News Release

Study finds treat-to-target ULT strategy manages gout effectively and safely with no cardiovascular toxicity

Reports and Proceedings

American College of Rheumatology

ATLANTA — New research presented this week at ACR Convergence, the American College of Rheumatology’s annual meeting, shows that allopurinol and febuxostat may effectively lower urate levels when used in a treat-to-target approach. Importantly, both urate-lowering therapies were very effective with 90% of patients reaching target urate levels. Additionally, both appeared safe, with no evidence of increased cardiovascular toxicity (Abstract #1900).

Gout is a painful and potentially disabling form of arthritis. Gout occurs when excess uric acid, a normal waste product, collects in the body, and needle‐like urate crystals deposit in the joints. The first symptoms usually are intense episodes of excruciatingly painful swelling in single joints, most often in the feet, especially the big toe.
Urate-lowering therapy (ULT) is a cornerstone treatment for gout management, but there is a lack of data to support the comparative efficacy and safety of the two major oral ULTs, allopurinol and febuxostat, when prescribed in a treat-to-target approach. There is also an urgent need to determine if these ULTs are safe and effective in gout patients with chronic kidney disease a common comorbidity. Researchers conducted this multicenter, randomized, double-blind, non-inferiority trial to compare the safety and efficacy of these two therapies for gout management.

“Gout affects 4% of the U.S. population and is one of the most painful chronic diseases,” says James R. O’Dell, MD, Chief, Division of Rheumatology, at the University of Nebraska Medical Center in Omaha and the study’s co-author. “Our trial is the first to compare allopurinol to febuxostat using the recommended treat-to-target, urate level approach. This trial demonstrates that both agents are highly effective and safe when used in this way and, importantly, this was true in patients with chronic kidney disease as well.”

For the 72-week trial, 940 patients with gout and a serum urate concentration of 6.8 mg/dl or higher were randomized to receive either allopurinol or febuxostat between 2017 and 2019. Patients with persistent elevated uric acid levels in the blood, despite allopurinol treatment (300 mg/dl or less) were eligible, by design over one third of patients had chronic kidney disease, Stage 3. The trial had three phases: ULT titration from week 0-24, maintenance therapy from week 25-48 and observation with continued, stable ULT from week 49-72.

Patients received initial doses of either 100 mg of allopurinol with maximum titration to 800 mg, or 40 mg of febuxostat with maximum titration to 120 mg (reduced to 80 mg in 2019 at the request of the U.S. Food and Drug Administration). Patients also received anti-inflammatory treatments selected by the site investigator until the start of the third phase. The primary outcome was the proportion of patients who had one or more gout flares during the third phase.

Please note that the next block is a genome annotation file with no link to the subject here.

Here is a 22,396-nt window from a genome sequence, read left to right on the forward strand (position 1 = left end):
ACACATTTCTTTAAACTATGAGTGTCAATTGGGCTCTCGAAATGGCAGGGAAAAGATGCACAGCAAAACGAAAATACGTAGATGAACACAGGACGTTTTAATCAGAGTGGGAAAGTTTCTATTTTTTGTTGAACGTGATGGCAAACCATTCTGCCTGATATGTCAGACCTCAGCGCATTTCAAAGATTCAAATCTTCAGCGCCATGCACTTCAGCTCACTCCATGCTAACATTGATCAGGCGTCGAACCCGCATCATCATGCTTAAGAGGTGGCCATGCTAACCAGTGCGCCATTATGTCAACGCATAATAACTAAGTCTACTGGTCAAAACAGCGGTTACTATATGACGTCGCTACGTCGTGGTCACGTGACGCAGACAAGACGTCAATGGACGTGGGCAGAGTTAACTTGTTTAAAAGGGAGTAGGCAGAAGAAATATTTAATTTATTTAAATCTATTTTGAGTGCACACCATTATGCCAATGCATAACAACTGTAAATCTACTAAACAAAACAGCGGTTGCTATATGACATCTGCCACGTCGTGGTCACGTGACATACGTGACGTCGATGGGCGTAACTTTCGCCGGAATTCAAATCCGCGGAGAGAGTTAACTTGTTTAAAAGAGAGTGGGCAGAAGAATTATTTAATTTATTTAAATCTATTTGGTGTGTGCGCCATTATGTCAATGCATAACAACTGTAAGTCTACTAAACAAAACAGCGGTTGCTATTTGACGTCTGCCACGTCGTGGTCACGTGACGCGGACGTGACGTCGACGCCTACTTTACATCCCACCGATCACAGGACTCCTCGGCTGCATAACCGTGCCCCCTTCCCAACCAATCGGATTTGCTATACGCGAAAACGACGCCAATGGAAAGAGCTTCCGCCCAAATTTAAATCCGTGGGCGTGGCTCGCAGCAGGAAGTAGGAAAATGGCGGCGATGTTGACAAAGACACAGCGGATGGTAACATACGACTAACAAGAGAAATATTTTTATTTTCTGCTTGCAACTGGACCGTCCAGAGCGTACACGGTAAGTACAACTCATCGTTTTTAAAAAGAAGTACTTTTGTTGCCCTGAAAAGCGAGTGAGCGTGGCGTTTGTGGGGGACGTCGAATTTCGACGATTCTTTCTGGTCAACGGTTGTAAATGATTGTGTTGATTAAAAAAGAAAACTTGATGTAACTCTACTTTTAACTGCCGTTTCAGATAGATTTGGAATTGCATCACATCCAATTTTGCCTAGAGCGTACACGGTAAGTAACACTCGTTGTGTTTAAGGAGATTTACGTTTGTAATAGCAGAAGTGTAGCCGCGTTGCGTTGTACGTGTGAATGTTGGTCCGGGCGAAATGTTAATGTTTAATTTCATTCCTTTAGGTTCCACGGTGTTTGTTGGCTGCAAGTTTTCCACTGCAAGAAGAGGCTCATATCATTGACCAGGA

Similarly, effectiveness and tolerability of the two drugs in Stage 3 chronic kidney disease patients were examined, as were serious side effects, and the proportion of patients who achieved a serum urate of less than 6 mg/dl by the end of the second phase of the trial.

During the third phase, 35% of patients taking allopurinol had one or more gout flares compared to 42% of patients taking febuxostat. Overall, 80% of patients in the trial achieved a serum urate level of less than 6.0 mg/dl, and 92% achieved a level of less than 6.8 mg/dl during the second phase, with no difference between the two treatments. There were also no differences in serious side effects between the two treatment groups, including the percentage of patients with cardiovascular events in people with or without chronic kidney disease. That final finding is important, because nearly one in every two gout patients suffers from renal insufficiency.
Allopurinol was found to be non-inferior to febuxostat when prescribed as part of a treat-to-target approach in people with gout, providing two effective, safe treatment options for managing serum urate levels long term, the study’s findings show.

“Gout is a common and increasing cause of morbidity in patients, as well a major cause of work loss,” says Dr. O’Dell. “This trial shows that if a treat-to-target, uric acid-level approach with either allopurinol or febuxostat is widely adopted, chronic gout could be essentially wiped out.”


About ACR Convergence

ACR Convergence, the annual meeting of the American College of Rheumatology, is where rheumatology meets to collaborate, celebrate, congregate, and learn. With more than 320 sessions and thousands of abstracts, it offers a superior combination of basic science, clinical science, business education and interactive discussions to improve patient care. For more information about the meeting, visit, or join the conversation on Twitter by following the official hashtag (#ACR21).

About the American College of Rheumatology

Founded in 1934, the American College of Rheumatology (ACR) is a not-for-profit, professional association committed to advancing the specialty of rheumatology that serves over 7,700 physicians, health professionals, and scientists worldwide. In doing so, the ACR offers education, research, advocacy and practice management support to help its members continue their innovative work and provide quality patient care. Rheumatology professionals are experts in the diagnosis, management and treatment of more than 100 different types of arthritis and rheumatic diseases. For more information, visit

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